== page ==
WHAT TO DO ABOUT THE HOMELESS
Updated: 26 minutes ago
People who are temporarily homeless because of divorce, loss of job, injury, etc. need temporary housing until they regain their footing. Private sources exist for this purpose. The City’s role should be to connect them to the resources. That would be a good job for the Office of Community Care. They need quick help and the City does not usually act in a timely manner.
Homeless encampments are another matter. Seattle allowed homeless encampments to flourish. It has not turned out well. Google “Seattle is Dying” and watch the video if you don’t know what I mean.
There are many people who believe that we should help the hard-core, drug and alcohol addicted homeless to be more comfortable while they continue to destroy themselves. This is wrong. It enables them to continue their downward path and it entices others into the lifestyle. It is no accident that the Office of Homeless Solutions has a $12 million dollar a year budget and the number of homeless people increases every year.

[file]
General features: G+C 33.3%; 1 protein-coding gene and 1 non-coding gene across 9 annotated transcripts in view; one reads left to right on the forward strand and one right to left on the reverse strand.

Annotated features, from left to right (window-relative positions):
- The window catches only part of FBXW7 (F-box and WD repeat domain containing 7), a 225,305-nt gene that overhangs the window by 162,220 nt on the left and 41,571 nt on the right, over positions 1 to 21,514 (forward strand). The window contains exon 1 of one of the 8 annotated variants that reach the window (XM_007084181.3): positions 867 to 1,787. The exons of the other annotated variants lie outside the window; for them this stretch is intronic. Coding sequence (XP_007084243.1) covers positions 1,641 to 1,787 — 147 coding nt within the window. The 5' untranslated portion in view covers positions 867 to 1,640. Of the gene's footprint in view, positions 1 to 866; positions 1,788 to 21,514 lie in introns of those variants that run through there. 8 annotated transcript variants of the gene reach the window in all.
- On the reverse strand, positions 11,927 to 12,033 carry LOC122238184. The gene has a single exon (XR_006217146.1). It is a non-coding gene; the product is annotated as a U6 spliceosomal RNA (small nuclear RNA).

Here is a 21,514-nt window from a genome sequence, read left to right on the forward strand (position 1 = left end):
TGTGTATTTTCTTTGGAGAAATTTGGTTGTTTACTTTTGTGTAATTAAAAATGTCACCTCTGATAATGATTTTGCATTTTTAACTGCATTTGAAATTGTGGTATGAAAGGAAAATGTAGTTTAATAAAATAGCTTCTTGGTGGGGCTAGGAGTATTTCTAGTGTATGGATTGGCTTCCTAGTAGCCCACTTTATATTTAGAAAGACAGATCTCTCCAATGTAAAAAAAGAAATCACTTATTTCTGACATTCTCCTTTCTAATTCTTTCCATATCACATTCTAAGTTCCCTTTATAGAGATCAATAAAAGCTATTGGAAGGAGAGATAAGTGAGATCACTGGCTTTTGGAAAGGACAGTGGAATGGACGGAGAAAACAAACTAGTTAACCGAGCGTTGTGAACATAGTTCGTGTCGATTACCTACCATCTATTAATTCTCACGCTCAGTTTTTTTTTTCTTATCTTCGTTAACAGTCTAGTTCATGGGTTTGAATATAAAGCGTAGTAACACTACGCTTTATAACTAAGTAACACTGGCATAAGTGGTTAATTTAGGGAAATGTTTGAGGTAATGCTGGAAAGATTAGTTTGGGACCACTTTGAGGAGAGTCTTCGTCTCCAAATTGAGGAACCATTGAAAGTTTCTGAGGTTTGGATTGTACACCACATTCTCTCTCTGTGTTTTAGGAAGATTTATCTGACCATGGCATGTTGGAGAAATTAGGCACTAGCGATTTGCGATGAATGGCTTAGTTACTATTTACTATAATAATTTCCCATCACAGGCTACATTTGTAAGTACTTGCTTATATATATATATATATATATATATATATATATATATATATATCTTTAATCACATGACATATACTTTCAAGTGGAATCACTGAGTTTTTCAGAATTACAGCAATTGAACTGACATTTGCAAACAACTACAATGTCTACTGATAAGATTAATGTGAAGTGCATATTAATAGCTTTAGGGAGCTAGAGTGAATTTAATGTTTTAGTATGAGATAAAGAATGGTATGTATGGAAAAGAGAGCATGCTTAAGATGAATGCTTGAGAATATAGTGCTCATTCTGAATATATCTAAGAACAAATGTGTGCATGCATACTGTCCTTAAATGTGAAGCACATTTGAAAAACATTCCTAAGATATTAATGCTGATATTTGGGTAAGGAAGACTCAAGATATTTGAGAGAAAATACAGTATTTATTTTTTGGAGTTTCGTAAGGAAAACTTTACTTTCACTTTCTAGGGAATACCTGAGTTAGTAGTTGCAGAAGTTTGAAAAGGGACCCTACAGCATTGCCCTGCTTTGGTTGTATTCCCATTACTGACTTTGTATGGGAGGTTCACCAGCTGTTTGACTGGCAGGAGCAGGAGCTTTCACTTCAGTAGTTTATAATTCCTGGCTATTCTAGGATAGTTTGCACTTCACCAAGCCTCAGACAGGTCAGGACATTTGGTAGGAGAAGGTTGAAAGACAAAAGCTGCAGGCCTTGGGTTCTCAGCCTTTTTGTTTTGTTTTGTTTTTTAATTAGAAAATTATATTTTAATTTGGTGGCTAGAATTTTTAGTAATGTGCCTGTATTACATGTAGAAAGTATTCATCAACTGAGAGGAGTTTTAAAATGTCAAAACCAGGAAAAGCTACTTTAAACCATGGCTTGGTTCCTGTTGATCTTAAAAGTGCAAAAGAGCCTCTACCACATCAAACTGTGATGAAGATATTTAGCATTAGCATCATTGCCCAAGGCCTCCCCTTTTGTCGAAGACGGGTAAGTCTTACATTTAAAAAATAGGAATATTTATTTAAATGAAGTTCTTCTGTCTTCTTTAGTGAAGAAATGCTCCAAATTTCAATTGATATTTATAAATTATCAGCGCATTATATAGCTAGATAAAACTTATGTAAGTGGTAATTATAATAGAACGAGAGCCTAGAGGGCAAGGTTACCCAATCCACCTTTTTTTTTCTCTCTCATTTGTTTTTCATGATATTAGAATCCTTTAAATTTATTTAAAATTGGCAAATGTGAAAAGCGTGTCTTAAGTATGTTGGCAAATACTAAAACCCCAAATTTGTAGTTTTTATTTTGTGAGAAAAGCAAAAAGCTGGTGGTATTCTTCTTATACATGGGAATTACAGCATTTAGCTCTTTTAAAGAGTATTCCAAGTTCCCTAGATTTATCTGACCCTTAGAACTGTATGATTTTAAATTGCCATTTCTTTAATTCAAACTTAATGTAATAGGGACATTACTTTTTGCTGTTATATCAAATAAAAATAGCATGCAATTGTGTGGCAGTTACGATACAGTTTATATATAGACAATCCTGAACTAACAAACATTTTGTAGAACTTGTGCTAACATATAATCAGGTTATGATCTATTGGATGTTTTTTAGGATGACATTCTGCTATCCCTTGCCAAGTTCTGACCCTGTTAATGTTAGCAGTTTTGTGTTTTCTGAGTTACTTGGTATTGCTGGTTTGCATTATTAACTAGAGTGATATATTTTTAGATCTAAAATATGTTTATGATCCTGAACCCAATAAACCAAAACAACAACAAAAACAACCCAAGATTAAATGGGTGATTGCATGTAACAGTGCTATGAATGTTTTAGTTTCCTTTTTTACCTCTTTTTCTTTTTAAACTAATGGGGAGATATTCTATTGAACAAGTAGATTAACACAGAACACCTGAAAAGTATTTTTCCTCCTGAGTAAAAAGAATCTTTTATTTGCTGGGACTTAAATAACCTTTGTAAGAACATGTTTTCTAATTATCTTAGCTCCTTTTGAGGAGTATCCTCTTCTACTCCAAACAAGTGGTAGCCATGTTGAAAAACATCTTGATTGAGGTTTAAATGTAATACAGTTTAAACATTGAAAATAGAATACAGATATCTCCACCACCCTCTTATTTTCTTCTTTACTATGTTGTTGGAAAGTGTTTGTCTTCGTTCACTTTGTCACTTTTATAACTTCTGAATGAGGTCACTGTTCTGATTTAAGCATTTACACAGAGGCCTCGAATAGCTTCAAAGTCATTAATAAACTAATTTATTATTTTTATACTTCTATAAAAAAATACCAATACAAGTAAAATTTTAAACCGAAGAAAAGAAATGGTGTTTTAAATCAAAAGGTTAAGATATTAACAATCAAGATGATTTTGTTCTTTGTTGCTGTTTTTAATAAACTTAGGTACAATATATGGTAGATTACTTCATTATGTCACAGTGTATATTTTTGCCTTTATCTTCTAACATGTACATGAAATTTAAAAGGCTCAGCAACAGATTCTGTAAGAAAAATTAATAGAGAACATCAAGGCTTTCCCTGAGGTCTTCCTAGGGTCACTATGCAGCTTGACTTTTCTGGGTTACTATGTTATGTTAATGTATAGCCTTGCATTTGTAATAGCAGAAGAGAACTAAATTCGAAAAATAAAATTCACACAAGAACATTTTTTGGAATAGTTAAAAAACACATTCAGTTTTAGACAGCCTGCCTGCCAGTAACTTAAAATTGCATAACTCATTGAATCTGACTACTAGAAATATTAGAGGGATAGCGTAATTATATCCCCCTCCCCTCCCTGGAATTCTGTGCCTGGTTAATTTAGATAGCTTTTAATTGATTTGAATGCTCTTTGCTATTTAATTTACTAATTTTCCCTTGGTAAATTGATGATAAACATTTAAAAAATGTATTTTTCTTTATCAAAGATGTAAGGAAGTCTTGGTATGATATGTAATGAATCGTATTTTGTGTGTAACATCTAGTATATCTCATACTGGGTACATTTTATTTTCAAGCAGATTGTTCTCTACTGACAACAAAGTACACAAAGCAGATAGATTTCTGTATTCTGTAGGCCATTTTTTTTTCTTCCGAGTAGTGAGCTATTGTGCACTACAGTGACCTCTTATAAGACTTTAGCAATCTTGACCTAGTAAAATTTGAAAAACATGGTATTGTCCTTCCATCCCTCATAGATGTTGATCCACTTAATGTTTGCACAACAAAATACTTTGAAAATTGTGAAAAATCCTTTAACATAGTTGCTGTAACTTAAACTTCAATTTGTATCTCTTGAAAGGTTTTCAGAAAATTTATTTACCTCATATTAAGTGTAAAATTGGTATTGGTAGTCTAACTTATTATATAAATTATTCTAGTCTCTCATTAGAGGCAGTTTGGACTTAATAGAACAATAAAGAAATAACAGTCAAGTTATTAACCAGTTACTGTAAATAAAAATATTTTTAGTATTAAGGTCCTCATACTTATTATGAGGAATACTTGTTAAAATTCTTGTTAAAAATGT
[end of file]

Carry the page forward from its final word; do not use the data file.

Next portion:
The hard-core homeless need an intervention. The simple way to do that is to arrest them when they trespass, or steal, openly use drugs, etc. Sentence them to two weeks in jail. While they are in jail, the television plays motivational videos and life histories of people who once were homeless and got out of the lifestyle. At the end of two weeks, give them a shower, a shave, a haircut and new clothes from the Salvation Army thrift store and buy them a month’s stay at a shelter. Every morning, vans from the local day labor companies pull up and offer them a chance to work. If they want to get out they can. If not, you do it again the next time they violate the law.
At worst, they have a better bed and better food than they had at the camp. They just have to face the annoyance of getting sober and watching motivational videos. At best, they go to work and provide for themselves, like the rest of us. The solution to homelessness is to get people out of the lifestyle; not to make them more comfortable while they are in it.
For those still in camp, two cops and a drug sniffing dog should walk through the camp every day at random times.